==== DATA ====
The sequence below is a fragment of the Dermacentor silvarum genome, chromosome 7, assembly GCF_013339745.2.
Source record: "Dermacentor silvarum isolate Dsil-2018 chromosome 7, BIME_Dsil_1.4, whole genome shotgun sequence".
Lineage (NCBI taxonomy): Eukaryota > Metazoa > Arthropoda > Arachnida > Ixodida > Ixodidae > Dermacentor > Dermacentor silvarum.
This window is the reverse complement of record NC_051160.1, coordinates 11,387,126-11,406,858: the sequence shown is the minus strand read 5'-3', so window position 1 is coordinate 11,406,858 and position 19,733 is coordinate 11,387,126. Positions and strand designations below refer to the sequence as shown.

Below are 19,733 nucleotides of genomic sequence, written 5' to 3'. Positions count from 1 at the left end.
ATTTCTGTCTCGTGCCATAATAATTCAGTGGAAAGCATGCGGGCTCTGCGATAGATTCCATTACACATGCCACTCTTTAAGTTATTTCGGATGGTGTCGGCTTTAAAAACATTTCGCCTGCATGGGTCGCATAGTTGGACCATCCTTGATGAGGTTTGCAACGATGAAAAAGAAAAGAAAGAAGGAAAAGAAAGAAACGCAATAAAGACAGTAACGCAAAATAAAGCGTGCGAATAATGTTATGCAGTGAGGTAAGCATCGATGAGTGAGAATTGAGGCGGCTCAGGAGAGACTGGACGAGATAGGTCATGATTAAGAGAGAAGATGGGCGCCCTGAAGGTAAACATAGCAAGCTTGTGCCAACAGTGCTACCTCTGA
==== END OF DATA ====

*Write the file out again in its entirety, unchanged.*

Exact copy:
The sequence below is a fragment of the Dermacentor silvarum genome, chromosome 7, assembly GCF_013339745.2.
Source record: "Dermacentor silvarum isolate Dsil-2018 chromosome 7, BIME_Dsil_1.4, whole genome shotgun sequence".
Lineage (NCBI taxonomy): Eukaryota > Metazoa > Arthropoda > Arachnida > Ixodida > Ixodidae > Dermacentor > Dermacentor silvarum.
This window is the reverse complement of record NC_051160.1, coordinates 11,387,126-11,406,858: the sequence shown is the minus strand read 5'-3', so window position 1 is coordinate 11,406,858 and position 19,733 is coordinate 11,387,126. Positions and strand designations below refer to the sequence as shown.

Below are 19,733 nucleotides of genomic sequence, written 5' to 3'. Positions count from 1 at the left end.
ATTTCTGTCTCGTGCCATAATAATTCAGTGGAAAGCATGCGGGCTCTGCGATAGATTCCATTACACATGCCACTCTTTAAGTTATTTCGGATGGTGTCGGCTTTAAAAACATTTCGCCTGCATGGGTCGCATAGTTGGACCATCCTTGATGAGGTTTGCAACGATGAAAAAGAAAAGAAAGAAGGAAAAGAAAGAAACGCAATAAAGACAGTAACGCAAAATAAAGCGTGCGAATAATGTTATGCAGTGAGGTAAGCATCGATGAGTGAGAATTGAGGCGGCTCAGGAGAGACTGGACGAGATAGGTCATGATTAAGAGAGAAGATGGGCGCCCTGAAGGTAAACATAGCAAGCTTGTGCCAACAGTGCTACCTCTGA